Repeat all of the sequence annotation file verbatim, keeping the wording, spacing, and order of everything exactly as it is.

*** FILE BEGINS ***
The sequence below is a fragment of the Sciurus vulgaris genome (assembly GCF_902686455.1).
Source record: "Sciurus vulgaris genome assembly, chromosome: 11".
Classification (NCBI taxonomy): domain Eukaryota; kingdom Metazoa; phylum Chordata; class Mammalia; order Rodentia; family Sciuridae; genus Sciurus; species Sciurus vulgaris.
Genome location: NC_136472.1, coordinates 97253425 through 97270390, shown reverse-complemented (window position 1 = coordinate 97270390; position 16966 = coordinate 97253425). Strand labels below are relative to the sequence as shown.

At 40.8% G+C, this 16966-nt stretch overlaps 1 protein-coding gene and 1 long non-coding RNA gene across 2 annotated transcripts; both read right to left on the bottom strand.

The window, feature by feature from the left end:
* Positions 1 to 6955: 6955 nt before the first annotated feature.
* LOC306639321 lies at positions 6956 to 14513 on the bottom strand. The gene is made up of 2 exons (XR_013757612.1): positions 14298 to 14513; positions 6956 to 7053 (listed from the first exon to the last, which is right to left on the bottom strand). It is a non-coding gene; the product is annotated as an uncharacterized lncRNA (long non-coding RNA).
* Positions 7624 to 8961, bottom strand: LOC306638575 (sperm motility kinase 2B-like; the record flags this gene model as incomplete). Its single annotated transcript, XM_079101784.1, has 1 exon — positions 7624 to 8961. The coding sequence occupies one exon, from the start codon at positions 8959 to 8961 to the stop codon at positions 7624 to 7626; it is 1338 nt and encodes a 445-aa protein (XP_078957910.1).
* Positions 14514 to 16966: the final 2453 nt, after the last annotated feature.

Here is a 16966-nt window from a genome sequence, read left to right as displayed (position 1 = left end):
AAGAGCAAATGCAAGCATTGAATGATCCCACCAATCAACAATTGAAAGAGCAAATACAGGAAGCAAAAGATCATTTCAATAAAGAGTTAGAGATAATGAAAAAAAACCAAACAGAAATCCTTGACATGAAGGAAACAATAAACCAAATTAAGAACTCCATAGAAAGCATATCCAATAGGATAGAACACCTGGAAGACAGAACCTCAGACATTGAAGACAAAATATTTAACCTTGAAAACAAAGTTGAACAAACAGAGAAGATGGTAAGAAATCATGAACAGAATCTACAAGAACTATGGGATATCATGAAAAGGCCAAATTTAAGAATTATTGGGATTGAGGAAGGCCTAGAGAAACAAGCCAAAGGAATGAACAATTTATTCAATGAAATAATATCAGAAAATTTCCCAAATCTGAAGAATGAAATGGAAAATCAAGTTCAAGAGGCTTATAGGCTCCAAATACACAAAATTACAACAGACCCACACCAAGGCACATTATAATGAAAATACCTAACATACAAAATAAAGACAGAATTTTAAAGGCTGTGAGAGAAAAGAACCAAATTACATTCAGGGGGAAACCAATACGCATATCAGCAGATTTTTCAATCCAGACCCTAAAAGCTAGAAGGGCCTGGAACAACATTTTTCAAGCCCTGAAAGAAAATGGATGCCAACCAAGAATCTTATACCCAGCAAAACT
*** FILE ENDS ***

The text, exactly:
The sequence below is a fragment of the Sciurus vulgaris genome (assembly GCF_902686455.1).
Source record: "Sciurus vulgaris genome assembly, chromosome: 11".
Classification (NCBI taxonomy): domain Eukaryota; kingdom Metazoa; phylum Chordata; class Mammalia; order Rodentia; family Sciuridae; genus Sciurus; species Sciurus vulgaris.
Genome location: NC_136472.1, coordinates 97253425 through 97270390, shown reverse-complemented (window position 1 = coordinate 97270390; position 16966 = coordinate 97253425). Strand labels below are relative to the sequence as shown.

At 40.8% G+C, this 16966-nt stretch overlaps 1 protein-coding gene and 1 long non-coding RNA gene across 2 annotated transcripts; both read right to left on the bottom strand.

The window, feature by feature from the left end:
* Positions 1 to 6955: 6955 nt before the first annotated feature.
* LOC306639321 lies at positions 6956 to 14513 on the bottom strand. The gene is made up of 2 exons (XR_013757612.1): positions 14298 to 14513; positions 6956 to 7053 (listed from the first exon to the last, which is right to left on the bottom strand). It is a non-coding gene; the product is annotated as an uncharacterized lncRNA (long non-coding RNA).
* Positions 7624 to 8961, bottom strand: LOC306638575 (sperm motility kinase 2B-like; the record flags this gene model as incomplete). Its single annotated transcript, XM_079101784.1, has 1 exon — positions 7624 to 8961. The coding sequence occupies one exon, from the start codon at positions 8959 to 8961 to the stop codon at positions 7624 to 7626; it is 1338 nt and encodes a 445-aa protein (XP_078957910.1).
* Positions 14514 to 16966: the final 2453 nt, after the last annotated feature.

Here is a 16966-nt window from a genome sequence, read left to right as displayed (position 1 = left end):
AAGAGCAAATGCAAGCATTGAATGATCCCACCAATCAACAATTGAAAGAGCAAATACAGGAAGCAAAAGATCATTTCAATAAAGAGTTAGAGATAATGAAAAAAAACCAAACAGAAATCCTTGACATGAAGGAAACAATAAACCAAATTAAGAACTCCATAGAAAGCATATCCAATAGGATAGAACACCTGGAAGACAGAACCTCAGACATTGAAGACAAAATATTTAACCTTGAAAACAAAGTTGAACAAACAGAGAAGATGGTAAGAAATCATGAACAGAATCTACAAGAACTATGGGATATCATGAAAAGGCCAAATTTAAGAATTATTGGGATTGAGGAAGGCCTAGAGAAACAAGCCAAAGGAATGAACAATTTATTCAATGAAATAATATCAGAAAATTTCCCAAATCTGAAGAATGAAATGGAAAATCAAGTTCAAGAGGCTTATAGGCTCCAAATACACAAAATTACAACAGACCCACACCAAGGCACATTATAATGAAAATACCTAACATACAAAATAAAGACAGAATTTTAAAGGCTGTGAGAGAAAAGAACCAAATTACATTCAGGGGGAAACCAATACGCATATCAGCAGATTTTTCAATCCAGACCCTAAAAGCTAGAAGGGCCTGGAACAACATTTTTCAAGCCCTGAAAGAAAATGGATGCCAACCAAGAATCTTATACCCAGCAAAACT